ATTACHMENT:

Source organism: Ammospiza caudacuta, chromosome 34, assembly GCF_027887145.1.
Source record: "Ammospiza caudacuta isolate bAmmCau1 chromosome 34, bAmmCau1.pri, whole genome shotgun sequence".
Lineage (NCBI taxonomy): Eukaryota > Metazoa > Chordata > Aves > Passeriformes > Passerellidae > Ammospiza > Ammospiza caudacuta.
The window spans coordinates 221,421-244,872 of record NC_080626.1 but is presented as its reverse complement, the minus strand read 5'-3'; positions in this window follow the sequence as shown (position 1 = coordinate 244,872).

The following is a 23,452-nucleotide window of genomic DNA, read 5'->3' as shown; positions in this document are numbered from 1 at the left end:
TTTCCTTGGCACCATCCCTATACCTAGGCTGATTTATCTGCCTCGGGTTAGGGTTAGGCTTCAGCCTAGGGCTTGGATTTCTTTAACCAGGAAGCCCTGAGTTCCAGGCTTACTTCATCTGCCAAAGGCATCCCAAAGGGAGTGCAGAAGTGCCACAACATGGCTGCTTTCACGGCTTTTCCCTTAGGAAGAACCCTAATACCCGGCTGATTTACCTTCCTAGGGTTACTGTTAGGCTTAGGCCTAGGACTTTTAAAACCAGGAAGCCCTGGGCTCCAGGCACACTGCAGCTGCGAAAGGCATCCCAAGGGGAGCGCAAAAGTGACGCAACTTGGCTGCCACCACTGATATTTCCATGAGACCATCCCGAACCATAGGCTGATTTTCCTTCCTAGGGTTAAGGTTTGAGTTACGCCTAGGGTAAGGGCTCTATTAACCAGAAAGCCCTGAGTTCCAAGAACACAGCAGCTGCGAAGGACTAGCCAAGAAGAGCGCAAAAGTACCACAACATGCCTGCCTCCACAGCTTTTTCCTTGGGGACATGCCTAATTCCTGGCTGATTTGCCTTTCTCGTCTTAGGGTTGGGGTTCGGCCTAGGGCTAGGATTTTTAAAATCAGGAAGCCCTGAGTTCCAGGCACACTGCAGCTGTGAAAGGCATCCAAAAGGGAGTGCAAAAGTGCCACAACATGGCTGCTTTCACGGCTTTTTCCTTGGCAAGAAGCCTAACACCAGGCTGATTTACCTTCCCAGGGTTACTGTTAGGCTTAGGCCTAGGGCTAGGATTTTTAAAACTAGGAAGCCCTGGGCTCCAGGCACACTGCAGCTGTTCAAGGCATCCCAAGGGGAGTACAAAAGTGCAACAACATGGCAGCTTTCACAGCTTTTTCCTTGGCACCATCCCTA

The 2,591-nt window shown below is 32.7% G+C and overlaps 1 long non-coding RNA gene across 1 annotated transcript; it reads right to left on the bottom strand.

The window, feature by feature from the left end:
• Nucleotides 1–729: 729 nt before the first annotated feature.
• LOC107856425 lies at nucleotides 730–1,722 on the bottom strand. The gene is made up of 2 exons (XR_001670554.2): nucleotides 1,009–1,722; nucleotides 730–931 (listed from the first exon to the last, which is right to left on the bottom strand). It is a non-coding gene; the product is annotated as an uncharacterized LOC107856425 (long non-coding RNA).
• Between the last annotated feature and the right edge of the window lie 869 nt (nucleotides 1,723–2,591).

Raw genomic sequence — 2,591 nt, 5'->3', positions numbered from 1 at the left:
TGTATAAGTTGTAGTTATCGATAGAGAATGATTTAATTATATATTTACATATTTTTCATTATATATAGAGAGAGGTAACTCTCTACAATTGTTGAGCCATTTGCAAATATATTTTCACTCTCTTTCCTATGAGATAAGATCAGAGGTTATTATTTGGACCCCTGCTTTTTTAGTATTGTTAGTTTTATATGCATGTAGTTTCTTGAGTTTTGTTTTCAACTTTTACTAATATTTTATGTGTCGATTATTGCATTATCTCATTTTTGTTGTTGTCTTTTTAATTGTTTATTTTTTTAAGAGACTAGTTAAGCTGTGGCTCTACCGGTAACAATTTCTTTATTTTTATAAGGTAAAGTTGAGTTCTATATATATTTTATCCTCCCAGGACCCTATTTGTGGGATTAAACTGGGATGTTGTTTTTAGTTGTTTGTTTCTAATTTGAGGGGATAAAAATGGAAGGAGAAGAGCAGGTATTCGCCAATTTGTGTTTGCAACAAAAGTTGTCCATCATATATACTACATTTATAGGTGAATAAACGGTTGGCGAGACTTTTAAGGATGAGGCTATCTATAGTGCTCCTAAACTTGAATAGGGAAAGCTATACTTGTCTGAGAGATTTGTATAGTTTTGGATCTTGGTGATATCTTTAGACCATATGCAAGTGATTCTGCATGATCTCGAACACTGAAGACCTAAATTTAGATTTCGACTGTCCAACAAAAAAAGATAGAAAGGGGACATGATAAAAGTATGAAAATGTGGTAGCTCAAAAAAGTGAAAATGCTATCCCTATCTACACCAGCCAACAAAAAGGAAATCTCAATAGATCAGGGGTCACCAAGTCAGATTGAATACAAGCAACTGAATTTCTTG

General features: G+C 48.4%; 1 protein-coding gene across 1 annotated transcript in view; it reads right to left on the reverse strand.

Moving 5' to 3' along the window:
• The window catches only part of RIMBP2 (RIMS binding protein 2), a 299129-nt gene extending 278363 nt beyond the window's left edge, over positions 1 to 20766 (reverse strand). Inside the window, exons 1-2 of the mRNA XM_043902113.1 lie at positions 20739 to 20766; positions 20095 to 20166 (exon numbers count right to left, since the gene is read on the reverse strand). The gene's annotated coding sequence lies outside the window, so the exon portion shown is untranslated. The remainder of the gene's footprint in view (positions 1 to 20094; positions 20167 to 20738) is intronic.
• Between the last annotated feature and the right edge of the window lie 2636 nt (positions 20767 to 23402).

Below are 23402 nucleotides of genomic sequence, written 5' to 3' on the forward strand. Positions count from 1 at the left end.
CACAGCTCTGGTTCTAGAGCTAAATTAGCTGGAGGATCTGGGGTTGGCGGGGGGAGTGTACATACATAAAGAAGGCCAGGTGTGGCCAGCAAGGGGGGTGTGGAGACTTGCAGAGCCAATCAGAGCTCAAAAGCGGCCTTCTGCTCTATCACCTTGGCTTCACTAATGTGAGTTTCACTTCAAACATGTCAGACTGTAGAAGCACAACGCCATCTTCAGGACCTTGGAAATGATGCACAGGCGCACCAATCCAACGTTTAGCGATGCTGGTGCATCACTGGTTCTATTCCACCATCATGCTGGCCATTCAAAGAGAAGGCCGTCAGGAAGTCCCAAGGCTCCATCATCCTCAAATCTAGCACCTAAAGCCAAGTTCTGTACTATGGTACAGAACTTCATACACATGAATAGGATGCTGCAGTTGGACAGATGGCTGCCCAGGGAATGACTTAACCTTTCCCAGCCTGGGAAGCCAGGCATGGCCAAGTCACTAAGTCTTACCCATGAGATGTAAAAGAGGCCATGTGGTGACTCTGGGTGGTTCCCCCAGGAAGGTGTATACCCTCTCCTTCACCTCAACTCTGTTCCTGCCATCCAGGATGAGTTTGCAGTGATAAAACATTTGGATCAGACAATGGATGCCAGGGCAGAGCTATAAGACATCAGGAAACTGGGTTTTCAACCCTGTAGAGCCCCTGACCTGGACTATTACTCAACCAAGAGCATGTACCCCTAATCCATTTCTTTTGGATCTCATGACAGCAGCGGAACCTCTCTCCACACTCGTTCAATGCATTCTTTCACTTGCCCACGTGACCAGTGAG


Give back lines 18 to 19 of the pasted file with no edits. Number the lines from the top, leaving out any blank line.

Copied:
Below are 23402 nucleotides of genomic sequence, written 5' to 3' on the forward strand. Positions count from 1 at the left end.
CACAGCTCTGGTTCTAGAGCTAAATTAGCTGGAGGATCTGGGGTTGGCGGGGGGAGTGTACATACATAAAGAAGGCCAGGTGTGGCCAGCAAGGGGGGTGTGGAGACTTGCAGAGCCAATCAGAGCTCAAAAGCGGCCTTCTGCTCTATCACCTTGGCTTCACTAATGTGAGTTTCACTTCAAACATGTCAGACTGTAGAAGCACAACGCCATCTTCAGGACCTTGGAAATGATGCACAGGCGCACCAATCCAACGTTTAGCGATGCTGGTGCATCACTGGTTCTATTCCACCATCATGCTGGCCATTCAAAGAGAAGGCCGTCAGGAAGTCCCAAGGCTCCATCATCCTCAAATCTAGCACCTAAAGCCAAGTTCTGTACTATGGTACAGAACTTCATACACATGAATAGGATGCTGCAGTTGGACAGATGGCTGCCCAGGGAATGACTTAACCTTTCCCAGCCTGGGAAGCCAGGCATGGCCAAGTCACTAAGTCTTACCCATGAGATGTAAAAGAGGCCATGTGGTGACTCTGGGTGGTTCCCCCAGGAAGGTGTATACCCTCTCCTTCACCTCAACTCTGTTCCTGCCATCCAGGATGAGTTTGCAGTGATAAAACATTTGGATCAGACAATGGATGCCAGGGCAGAGCTATAAGACATCAGGAAACTGGGTTTTCAACCCTGTAGAGCCCCTGACCTGGACTATTACTCAACCAAGAGCATGTACCCCTAATCCATTTCTTTTGGATCTCATGACAGCAGCGGAACCTCTCTCCACACTCGTTCAATGCATTCTTTCACTTGCCCACGTGACCAGTGAG